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Servlet, JSP, MySQL webb app

Giovanni De Stefano
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Joined: Aug 17, 2004
Posts: 144
Hi guys,
I am studying Servlet and JSP from Head First Servlet & JSP.
I completed the 6th chapter, and now I would like to write a simple application that uses the concepts I have been studying until now.

My idea is to create something that uses sessions, servlet context attributes, MVC with JSP etc...I need to see all this stuff in 'action'.

I understood the tutorial about MVC, I also read that I could use a servlet context attribute to store a database connection available to every servlet in the web app, I am thinking of using the advice in the book and use a session listener to syncronize the data in the database. Is this what you do in "real life" ?

Any suggestion will be really appreciated.

Thank you
Giovanni


SCJP 1.4
D Rog
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Joined: Feb 07, 2004
Posts: 472

Ben gave me a nice reference:
http://simple.souther.us
Look for SimpleMVC.


Retire your iPod and start with HD Android music player Kamerton | Minimal J2EE container is here | Light weight full J2EE stack | and build tool | Co-author of "Windows programming in Turbo Pascal"
Giovanni De Stefano
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Joined: Aug 17, 2004
Posts: 144
Thanks,
I actually would like to know if setting a database connection as a context attribute is the "right" way to provide database access to the web app, or should I do it with JSP?

Giovanni
[ May 09, 2005: Message edited by: Giovanni De Stefano ]
D Rog
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Joined: Feb 07, 2004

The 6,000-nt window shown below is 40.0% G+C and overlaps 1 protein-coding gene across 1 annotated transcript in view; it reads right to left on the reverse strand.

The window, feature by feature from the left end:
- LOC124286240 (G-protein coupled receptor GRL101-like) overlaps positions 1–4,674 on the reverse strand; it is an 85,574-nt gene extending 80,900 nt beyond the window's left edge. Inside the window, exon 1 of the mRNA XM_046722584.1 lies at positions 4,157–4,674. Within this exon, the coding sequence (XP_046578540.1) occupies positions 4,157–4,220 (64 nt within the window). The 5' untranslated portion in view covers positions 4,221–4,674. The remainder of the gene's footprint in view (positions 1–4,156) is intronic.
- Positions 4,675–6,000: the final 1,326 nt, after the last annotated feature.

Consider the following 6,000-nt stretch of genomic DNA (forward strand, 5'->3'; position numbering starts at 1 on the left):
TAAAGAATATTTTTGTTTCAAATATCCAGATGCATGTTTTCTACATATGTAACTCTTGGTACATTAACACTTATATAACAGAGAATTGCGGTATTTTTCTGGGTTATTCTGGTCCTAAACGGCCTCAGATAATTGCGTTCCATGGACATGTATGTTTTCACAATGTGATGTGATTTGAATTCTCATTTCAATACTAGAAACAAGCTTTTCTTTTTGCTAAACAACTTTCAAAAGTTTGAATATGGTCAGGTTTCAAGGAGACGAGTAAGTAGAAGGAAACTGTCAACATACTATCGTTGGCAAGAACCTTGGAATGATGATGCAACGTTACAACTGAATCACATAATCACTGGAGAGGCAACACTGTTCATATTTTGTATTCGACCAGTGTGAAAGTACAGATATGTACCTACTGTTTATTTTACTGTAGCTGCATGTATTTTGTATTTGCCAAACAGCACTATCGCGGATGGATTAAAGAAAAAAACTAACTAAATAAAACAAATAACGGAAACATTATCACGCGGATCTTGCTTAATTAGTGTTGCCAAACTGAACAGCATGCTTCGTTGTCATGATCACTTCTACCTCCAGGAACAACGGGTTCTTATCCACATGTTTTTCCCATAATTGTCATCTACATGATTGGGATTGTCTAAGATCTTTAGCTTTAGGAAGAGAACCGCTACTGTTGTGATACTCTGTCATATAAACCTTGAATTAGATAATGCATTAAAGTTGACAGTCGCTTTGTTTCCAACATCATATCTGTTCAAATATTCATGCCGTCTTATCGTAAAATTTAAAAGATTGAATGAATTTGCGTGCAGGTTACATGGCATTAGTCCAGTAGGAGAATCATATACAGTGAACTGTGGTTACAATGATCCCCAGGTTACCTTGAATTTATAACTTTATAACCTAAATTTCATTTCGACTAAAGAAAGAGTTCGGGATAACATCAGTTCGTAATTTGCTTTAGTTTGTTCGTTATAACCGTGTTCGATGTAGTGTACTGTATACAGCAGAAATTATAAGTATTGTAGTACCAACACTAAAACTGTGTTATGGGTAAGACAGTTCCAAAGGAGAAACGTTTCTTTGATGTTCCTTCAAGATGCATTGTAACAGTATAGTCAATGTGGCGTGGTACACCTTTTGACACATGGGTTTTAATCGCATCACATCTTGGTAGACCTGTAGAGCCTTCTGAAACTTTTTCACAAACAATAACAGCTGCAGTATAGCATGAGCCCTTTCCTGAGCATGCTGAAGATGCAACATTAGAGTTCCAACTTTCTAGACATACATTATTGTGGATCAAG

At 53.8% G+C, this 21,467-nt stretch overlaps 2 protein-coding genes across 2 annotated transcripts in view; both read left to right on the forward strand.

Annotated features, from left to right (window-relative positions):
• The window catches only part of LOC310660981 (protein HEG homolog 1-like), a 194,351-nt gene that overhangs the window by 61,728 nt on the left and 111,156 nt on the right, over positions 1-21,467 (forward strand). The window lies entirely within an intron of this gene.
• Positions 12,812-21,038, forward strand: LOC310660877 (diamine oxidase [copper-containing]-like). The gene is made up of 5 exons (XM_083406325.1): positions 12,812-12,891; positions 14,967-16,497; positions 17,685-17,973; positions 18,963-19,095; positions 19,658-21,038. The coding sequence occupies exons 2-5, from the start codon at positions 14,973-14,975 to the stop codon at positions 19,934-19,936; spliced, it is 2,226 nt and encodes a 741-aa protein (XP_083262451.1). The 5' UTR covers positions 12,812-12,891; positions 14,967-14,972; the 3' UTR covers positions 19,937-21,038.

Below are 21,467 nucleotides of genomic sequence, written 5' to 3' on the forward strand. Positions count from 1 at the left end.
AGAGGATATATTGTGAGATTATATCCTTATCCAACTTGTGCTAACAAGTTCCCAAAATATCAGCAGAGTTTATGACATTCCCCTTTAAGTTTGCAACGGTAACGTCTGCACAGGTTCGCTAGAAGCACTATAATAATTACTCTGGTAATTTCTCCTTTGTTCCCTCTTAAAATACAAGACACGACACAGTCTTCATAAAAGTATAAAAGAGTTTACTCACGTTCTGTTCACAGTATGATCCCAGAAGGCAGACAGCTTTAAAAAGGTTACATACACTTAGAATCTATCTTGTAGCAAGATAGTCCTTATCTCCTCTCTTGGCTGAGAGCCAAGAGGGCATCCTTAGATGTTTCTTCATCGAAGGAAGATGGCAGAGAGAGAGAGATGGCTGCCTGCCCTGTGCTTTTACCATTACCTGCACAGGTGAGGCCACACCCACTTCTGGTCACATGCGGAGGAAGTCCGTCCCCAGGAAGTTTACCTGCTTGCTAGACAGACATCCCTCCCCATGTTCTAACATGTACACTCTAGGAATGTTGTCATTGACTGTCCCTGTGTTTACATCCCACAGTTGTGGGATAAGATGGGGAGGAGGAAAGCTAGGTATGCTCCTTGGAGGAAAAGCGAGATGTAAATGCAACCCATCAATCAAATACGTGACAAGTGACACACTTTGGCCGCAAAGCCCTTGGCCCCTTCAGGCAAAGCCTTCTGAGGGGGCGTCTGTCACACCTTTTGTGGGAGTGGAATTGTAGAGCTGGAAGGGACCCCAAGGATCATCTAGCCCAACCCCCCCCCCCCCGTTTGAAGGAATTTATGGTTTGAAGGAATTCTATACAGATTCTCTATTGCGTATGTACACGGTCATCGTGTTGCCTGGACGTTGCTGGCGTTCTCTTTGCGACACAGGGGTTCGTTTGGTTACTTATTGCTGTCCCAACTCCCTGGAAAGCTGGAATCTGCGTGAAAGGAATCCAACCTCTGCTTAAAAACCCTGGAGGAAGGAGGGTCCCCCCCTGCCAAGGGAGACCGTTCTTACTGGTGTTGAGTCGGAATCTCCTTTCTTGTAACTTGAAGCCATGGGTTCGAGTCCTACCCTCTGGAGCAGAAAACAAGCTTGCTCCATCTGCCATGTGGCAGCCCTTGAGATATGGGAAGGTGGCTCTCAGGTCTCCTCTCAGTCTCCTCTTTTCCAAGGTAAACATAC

Posts: 472

Why not? Unless you want to use something heavier like obtaining datasource using JNDI.
Giovanni De Stefano
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Joined: Aug 17, 2004
Posts: 144
I have been reading a lot of things until now and it seems to be a better idea to have a Java class that acesses the database (this java code can be stored as a class attribute in the context), a servlet that uses this class attribute, and JSP only to show the info (no access whatsoever!).

I hope I got it right!
Thank you...

Giovanni
Ben Souther
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Joined: Dec 11, 2004
Posts: 13410

Originally posted by Giovanni De Stefano:
Thanks,
I actually would like to know if setting a database connection as a context attribute is the "right" way to provide database access to the web app, or should I do it with JSP?

Giovanni

[ May 09, 2005: Message edited by: Giovanni De Stefano ]


For real world apps this is not the norm. Having all requests queue up for a single connection, would create a bottleneck for anything but the most trivial of apps.

Most containers come with some kind of built in connection pooling capablity. Tomcat uses the Jakarta Commons DBCP
http://jakarta.apache.org/commons/dbcp
vi JNDI http://jakarta.apache.org/tomcat/tomcat-5.5-doc/jndi-resources-howto.html

If you don't want to configure pooling at the container level, you can also embed DBCP in your own webapp.
[ May 09, 2005: Message edited by: Ben Souther ]

Java API J2EE API Servlet Spec JSP Spec How to ask a question... Simple Servlet Examples jsonf
D Rog
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Joined: Feb 07, 2004
Posts: 472